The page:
- June 18, 2017
-- The writing of Grace to the Humble
was prompted by the example of the author's father as a man of integrity. In spite of having lost the use of his legs at age 35, he became psychologically healthy. Some of his qualities were: stoicism, compassion, desire to help others, ability to tolerate criticism, and an ability to distinguish right from wrong. Unfortunately she did not fully appreciate him until long after his death.
The book explains how two victims of polio and three victims of mental illness recovered to the point where they were able to live full lives despite their disabilities. Abraham Lincoln dwelt with chronic depression at a time of civil war. He was in the habit of reading the Bible but when his son, Willie, died he began to carry a small copy of the New Testament with him at all times. He began applying Christ's teachings to his own life. On the last day of his life he quoted liberally from the New Testament. The author's father, Eddie Jones, recovered from polio by learning to slow down, become more aware and volunteering for the local March of Dimes. Another polio victim, Arnold Beisser, who was completely paralyzed, became more mindful of his surroundings, learned to listen and became a successful psychiatrist. Bill Wilson, one of the founders of AA, had handled his depression by drinking. After he had a religious experience he went from needing help to wanting to help other alcoholics. Even though his depression came back, he wrote books for AA and by the end of his life had helped millions of alcoholics. The author, who has bipolar disorder, handles it by becoming fully absorbed in her research and writing.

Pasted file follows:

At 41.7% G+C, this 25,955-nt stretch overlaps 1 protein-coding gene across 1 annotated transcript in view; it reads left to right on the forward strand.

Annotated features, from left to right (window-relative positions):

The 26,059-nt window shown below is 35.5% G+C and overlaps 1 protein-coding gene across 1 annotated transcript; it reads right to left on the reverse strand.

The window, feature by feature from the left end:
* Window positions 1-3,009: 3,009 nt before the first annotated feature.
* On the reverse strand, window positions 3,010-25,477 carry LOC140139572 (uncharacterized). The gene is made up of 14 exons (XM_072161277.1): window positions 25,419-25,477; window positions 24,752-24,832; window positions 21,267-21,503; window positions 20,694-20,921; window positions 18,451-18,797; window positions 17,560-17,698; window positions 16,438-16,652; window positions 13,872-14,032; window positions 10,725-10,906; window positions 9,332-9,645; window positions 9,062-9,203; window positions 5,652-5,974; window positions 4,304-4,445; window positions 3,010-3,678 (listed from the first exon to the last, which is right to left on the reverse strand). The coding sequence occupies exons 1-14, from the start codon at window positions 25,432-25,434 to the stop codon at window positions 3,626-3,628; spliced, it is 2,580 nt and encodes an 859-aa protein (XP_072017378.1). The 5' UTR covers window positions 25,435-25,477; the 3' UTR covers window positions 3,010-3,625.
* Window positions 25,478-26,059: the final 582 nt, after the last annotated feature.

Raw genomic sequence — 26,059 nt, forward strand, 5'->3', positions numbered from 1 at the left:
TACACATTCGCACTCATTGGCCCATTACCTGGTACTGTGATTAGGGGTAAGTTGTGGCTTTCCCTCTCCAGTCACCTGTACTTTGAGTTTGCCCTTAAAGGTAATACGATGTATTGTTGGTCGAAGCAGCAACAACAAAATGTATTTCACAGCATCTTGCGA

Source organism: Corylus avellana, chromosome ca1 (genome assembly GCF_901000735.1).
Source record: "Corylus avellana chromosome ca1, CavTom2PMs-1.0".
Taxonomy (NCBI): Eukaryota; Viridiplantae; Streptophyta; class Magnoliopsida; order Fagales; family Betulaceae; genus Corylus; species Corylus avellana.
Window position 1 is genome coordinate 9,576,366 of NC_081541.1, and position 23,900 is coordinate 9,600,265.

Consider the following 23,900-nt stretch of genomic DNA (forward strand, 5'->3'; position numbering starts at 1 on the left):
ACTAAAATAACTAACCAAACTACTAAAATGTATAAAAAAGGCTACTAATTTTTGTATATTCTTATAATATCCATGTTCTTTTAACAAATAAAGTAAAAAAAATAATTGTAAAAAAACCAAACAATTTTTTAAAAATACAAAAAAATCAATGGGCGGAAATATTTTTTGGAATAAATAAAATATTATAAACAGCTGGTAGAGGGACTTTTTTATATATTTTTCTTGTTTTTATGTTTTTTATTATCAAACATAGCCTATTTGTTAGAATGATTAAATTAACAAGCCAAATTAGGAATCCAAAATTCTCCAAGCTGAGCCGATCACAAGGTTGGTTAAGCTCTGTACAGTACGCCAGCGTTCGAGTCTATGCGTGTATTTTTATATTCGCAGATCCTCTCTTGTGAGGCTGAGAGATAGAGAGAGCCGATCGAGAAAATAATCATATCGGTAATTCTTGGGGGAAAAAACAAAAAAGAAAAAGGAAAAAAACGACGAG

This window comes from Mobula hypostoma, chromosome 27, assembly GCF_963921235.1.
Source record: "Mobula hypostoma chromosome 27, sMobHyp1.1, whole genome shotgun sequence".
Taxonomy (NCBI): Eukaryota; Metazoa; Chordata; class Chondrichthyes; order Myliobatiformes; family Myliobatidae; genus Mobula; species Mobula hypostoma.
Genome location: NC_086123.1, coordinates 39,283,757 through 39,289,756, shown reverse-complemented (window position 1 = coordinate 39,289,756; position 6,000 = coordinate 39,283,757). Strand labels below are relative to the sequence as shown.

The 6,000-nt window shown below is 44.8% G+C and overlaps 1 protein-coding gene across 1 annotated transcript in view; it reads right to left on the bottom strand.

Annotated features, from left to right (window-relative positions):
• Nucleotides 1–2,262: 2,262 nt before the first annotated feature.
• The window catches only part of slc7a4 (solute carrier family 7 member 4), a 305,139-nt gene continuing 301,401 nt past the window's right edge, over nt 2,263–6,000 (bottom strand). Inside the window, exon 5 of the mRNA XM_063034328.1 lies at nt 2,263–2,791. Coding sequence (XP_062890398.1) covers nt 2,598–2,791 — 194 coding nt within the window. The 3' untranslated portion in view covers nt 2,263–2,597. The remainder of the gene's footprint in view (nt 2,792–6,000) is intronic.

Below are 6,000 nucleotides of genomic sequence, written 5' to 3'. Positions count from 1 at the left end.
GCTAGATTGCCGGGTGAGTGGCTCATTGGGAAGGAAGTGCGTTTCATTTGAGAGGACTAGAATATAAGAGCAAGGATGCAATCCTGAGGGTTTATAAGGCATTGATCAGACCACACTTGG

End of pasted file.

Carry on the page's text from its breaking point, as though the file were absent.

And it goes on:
A person is never cured of the damage polio has done to their body. Although medication is very helpful, mentally ill people never get over their disease. Some other way of handling it is required.
This book offers hope. A person can change and become more peaceful, tolerant, generous, calm and dedicated to some higher purpose. All described here—Lincoln, the author's father, Arnold Beisser, Bill Wilson, and the author herself—were able to switch from asking for help to asking how they